Between them, Bayern, Barca and Madrid stockpiled the world’s foremost attacking talent in their respective primes, so they did a little less horse trading as a result. The summer of 2015 proved to be a pivotal one for Arsenal, as they purchased only Petr Cech from Chelsea. Arsene spent the summer casing Real Madrid’s Karim Benzema, but the orchard wasn’t ripe for the raiding on this occasion.
The manager has struggled to build a coherent team around both of his stellar talents. He has relied a little too much on their individual qualities in lieu of a functioning team. Wenger has eked more out of less talented squads. Star players are difficult to manage, that’s just the trade-off for having them. Neymar, Ronaldo, Robben et al are not nice, submissive boys. You cannot change someone’s personality, a good manager understands personalities and manages them accordingly.
Arsene probably felt more comfortable managing the ‘Project Youth’ team because they were more malleable. If you tell Denilson or Abou Diaby that they are playing on the left wing today, they do it. If you tell them you want them to play in defensive midfield, they do it. When you play Mesut Özil on the left wing, Mesut’s ‘people’ will brief against you.
Similarly, Sanchez’s strops are, by now, legion. The Chilean has always been demonstrative; he was at Barcelona, he is for Chile and he has been since he joined Arsenal. Much like Thierry Henry, Sanchez has a highly tuned sense of theatre. He has fared better than Özil with Arsenal’s tactical indecision, but that’s largely because he plays on instinct more than instruction. Wherever you play him, in whichever formation you play, he is going to do the same thing anyway.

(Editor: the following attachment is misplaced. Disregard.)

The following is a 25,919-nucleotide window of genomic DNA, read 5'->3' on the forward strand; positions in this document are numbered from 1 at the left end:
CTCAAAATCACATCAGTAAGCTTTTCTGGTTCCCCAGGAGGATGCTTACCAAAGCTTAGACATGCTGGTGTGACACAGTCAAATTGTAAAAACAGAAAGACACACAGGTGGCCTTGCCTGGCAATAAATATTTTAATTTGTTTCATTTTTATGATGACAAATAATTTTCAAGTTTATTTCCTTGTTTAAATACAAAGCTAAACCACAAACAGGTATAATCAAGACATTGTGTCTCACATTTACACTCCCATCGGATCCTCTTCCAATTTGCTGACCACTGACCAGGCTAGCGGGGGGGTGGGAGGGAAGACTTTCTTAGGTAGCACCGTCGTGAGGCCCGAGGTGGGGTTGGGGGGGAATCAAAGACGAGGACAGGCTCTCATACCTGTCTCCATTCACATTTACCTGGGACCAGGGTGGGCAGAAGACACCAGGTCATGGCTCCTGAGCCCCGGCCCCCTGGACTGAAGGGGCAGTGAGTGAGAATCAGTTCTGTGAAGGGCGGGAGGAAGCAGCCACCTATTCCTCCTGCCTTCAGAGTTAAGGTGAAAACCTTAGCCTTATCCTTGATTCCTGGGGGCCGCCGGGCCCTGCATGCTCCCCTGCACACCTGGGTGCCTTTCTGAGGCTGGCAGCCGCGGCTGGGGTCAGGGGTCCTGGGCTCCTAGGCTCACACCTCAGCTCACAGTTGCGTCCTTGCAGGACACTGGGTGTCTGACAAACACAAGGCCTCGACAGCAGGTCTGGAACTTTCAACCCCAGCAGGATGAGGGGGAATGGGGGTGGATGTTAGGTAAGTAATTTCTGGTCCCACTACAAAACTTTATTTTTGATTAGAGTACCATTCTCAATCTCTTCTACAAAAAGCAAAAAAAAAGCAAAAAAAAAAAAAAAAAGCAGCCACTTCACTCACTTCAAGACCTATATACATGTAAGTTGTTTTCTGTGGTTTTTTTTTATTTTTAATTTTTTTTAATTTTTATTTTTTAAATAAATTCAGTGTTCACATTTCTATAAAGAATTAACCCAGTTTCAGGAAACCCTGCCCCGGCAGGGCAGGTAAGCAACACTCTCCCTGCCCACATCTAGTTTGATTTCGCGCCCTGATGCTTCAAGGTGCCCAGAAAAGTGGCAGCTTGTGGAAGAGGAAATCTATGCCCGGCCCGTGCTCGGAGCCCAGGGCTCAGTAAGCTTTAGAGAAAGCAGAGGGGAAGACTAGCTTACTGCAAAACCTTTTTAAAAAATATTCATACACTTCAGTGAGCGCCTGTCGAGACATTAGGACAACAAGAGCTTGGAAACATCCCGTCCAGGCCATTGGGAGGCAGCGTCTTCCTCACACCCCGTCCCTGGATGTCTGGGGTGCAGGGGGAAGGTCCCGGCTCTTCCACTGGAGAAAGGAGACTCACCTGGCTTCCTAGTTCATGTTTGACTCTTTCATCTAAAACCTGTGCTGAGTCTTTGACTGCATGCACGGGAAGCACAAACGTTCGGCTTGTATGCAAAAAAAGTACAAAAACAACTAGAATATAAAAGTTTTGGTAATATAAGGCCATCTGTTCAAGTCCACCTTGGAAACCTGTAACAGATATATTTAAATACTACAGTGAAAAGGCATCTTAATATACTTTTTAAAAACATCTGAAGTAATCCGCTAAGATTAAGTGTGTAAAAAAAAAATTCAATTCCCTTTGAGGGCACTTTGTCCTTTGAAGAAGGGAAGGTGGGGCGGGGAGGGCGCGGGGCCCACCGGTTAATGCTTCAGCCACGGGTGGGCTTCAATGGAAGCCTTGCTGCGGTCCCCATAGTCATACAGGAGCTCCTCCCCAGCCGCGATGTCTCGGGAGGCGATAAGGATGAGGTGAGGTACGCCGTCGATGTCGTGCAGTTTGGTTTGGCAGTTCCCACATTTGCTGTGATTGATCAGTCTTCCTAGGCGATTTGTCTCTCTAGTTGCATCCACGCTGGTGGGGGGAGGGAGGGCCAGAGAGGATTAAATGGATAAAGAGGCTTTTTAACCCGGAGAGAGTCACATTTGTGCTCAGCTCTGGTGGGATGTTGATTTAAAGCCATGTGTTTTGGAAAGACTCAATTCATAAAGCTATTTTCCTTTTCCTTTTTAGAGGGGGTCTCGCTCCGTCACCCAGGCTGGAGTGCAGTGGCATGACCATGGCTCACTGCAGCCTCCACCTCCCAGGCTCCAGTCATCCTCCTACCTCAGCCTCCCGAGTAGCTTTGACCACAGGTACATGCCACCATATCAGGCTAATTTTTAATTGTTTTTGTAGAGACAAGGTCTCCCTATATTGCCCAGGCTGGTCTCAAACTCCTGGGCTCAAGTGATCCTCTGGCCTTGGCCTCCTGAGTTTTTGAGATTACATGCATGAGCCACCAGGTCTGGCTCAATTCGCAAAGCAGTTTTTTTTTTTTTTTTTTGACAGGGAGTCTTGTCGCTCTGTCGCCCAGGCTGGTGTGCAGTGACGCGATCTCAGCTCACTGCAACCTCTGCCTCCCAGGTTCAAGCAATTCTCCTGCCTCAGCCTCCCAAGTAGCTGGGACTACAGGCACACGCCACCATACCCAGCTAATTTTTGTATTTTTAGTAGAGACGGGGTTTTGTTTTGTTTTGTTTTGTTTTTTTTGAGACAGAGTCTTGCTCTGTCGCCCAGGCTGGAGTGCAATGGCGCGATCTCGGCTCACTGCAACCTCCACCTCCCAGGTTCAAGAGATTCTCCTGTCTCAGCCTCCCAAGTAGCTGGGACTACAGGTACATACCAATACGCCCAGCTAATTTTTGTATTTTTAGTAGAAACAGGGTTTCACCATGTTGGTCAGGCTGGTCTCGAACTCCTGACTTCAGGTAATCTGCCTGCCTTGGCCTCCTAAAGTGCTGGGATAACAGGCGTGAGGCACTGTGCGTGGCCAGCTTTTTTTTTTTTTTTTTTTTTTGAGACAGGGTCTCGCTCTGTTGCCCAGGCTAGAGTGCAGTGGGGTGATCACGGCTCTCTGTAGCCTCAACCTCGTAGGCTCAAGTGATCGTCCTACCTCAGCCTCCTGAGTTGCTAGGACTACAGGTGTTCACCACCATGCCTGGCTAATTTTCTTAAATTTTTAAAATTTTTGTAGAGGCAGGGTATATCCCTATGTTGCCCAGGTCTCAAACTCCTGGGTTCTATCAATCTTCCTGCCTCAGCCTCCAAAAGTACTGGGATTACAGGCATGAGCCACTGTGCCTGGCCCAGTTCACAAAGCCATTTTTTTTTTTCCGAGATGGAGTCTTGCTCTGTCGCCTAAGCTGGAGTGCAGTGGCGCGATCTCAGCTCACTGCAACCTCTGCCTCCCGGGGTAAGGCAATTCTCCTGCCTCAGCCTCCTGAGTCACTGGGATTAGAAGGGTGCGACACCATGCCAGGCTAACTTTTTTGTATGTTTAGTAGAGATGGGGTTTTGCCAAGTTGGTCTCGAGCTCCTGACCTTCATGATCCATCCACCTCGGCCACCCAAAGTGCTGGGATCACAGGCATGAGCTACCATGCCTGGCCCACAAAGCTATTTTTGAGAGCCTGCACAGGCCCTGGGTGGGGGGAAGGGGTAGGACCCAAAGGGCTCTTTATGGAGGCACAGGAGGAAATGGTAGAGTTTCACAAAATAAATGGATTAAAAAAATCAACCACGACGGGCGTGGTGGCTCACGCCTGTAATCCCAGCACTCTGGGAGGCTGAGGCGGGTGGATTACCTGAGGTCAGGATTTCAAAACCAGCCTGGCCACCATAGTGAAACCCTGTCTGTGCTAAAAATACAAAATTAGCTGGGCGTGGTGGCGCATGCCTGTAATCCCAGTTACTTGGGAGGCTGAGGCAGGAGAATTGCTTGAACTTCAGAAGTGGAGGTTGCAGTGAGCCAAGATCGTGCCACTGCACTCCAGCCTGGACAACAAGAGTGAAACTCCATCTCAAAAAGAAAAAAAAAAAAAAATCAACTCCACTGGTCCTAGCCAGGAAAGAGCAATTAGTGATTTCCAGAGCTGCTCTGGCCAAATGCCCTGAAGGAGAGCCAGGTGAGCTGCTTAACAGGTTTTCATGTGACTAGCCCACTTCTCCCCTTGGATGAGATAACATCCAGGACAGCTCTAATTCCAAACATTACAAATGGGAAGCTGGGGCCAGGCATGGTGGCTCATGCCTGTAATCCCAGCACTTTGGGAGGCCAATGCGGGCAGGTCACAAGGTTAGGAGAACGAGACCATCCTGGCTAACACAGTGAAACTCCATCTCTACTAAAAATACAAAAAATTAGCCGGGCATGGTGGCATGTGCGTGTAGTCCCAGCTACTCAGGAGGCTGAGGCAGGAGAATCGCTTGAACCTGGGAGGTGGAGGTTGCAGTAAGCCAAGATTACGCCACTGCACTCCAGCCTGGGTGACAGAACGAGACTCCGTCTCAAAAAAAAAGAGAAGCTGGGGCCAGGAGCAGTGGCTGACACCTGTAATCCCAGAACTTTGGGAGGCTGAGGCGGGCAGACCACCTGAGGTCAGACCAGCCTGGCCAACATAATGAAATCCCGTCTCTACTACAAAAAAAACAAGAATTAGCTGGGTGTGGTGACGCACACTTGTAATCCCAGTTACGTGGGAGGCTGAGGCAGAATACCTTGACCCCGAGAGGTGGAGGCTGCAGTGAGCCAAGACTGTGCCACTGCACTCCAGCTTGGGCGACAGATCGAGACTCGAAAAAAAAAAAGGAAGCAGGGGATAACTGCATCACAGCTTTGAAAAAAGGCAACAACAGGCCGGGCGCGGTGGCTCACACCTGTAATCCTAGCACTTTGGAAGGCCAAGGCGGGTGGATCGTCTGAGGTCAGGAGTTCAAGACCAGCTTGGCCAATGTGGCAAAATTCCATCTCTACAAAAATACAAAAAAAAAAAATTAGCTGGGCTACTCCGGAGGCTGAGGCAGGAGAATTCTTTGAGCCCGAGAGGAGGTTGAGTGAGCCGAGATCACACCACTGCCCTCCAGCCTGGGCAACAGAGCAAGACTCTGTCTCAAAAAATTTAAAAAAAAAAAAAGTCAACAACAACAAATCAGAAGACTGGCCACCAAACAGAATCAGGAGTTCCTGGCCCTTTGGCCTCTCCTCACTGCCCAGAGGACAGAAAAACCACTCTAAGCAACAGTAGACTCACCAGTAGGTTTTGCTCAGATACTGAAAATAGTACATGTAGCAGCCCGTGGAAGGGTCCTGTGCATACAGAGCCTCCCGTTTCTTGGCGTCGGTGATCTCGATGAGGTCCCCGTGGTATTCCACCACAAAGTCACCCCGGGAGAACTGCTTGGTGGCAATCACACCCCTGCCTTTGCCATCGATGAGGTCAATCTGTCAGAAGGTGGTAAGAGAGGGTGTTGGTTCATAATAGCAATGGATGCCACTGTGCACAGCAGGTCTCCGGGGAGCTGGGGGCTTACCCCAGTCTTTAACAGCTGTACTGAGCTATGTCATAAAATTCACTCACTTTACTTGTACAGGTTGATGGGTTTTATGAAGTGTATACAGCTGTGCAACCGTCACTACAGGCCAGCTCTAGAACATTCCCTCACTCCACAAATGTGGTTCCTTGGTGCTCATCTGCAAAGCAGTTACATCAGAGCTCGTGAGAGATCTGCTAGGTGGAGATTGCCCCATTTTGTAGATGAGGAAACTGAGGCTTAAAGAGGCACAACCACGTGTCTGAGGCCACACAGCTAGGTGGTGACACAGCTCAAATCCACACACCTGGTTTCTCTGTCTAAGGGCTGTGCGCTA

You don’t slot Alexis into a team, you put him on the pitch and have the team slotted in around him (which is why I think the number 10 position is probably the best one for him, on balance). As I wrote a few weeks ago, both Alexis and Özil thrive away from the structure of the team, so it’s perhaps unsurprising that a manager like Arsene Wenger has not been able to put the scaffolding around them to turn their individuality into more of a virtue.
With key commercial deals on the horizon and a summer where Arsenal will lose the likes of Sanchez, Özil and Cazorla on free transfers, finishing in the top 4 has become a huge priority for the club again, just in case we didn’t feel as though we had traversed the circle enough. The overriding feeling, I think, will be that this generation of players under delivered on their potential.
Some would argue that is because Arsenal allowed themselves to become too reliant on their star players, ceding to them rather than building around them. Others might argue that the individualistic tendencies of both made it difficult for the manager to build a coherent unit. Arsene has had elite players at Arsenal before, of course, but, as the legend had it, Arsenal didn’t sign stars at that time, they made them.
That gave Arsene a kind of power over the likes of Pires, Vieira and Henry that he hasn’t been able to exercise over Alexis and Özil. Their signings broke the habit of a lifetime for the manager, who was finally ready to buy ready made from the top bracket. Yet Arsenal’s league points tally has stayed remarkably consistent with more frugal times.
Back in 2014, Arsene Wenger told a gathering of supporters’ groups, “You don’t need top class scouting to buy Mesut Özil. You need money.” Arsene’s star turns helped to bring silverware back to the club, but the impression remains that ‘the Özil and Alexis’ era, hasn’t quite lived up to its promise.